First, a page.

A total of four pitchers have been added to the Twins' camp for this reason, which should give the team enough arms to last until some of the players return. These additions weren't expected, but for many pitchers it's the chance to join Major League camp and get some extra experience. One of the players is the Twins' 2005 first-round draft pick, right-hander Matt Garza, who had already arrived in Fort Myers to train and had only to cross the parking lot for his first Major League workout.
"Garza's a prime example of someone who can benefit from this, because he wouldn't even be here if we weren't losing so many pitchers," Twins general manager Terry Ryan said. "So it's a chance for these guys to get some exposure to the Major League staff that they normally wouldn't have gotten, so hopefully they take advantage of that."
On the move:
A strong Arizona Fall League has once again put first baseman Garrett Jones on the Twins' radar. Jones finished his stint with a .289 average, nine home runs and 30 RBIs, earning him All-Star status in the AFL. Jones will have another shot to show what he can do, as his playing time will likely increase this spring -- Justin Morneau will be absent for several games to play for Team Canada in the World Baseball Classic.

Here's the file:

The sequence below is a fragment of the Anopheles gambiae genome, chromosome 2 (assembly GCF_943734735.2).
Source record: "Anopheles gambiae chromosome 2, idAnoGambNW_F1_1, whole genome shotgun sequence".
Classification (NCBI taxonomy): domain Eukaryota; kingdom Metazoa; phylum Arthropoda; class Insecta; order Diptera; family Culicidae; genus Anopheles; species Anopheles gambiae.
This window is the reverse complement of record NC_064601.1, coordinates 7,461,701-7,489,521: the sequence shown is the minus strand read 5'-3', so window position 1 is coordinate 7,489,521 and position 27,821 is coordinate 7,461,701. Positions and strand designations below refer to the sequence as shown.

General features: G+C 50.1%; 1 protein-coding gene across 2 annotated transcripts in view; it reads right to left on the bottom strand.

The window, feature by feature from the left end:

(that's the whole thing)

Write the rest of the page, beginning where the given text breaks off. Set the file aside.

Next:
Names in the game: The Twins are known for bringing back big names to their camp, but with full-squad workouts starting only on Saturday, many of them didn't arrive until this weekend. Among the former players joining camp this year are Rod Carew, Tony Oliva, Terry Steinbach, Paul Molitor and Harmon Killebrew.
They're No. 1:
Outfielder Denard Span is one of four Twins former first-round draft picks who is present in Major League camp. The 20th overall draft pick of the 2002 draft, Span has been limited in his action so far due to a tender shoulder, but has been able to participate in outfield drills and has been throwing lightly.
Class of '05:
Garza is the only member of the '05 draft class in Major League camp, but a few other Twins draft selections have made the early trek to Fort Myers to train.
One of those is Tobey Gardenhire, son of the Twins skipper. Gardenhire, a shortstop, played last season for short-season Class A Elizabethton, where he hit .200 with five RBIs in 30 games.
What they're saying:
"It hasn't affected me since I still have my own locker, but it has been interesting to see so many players crammed into one clubhouse." -- Minor League pitcher Justin Jones, on the team having to share some lockers due to having 63 players at camp.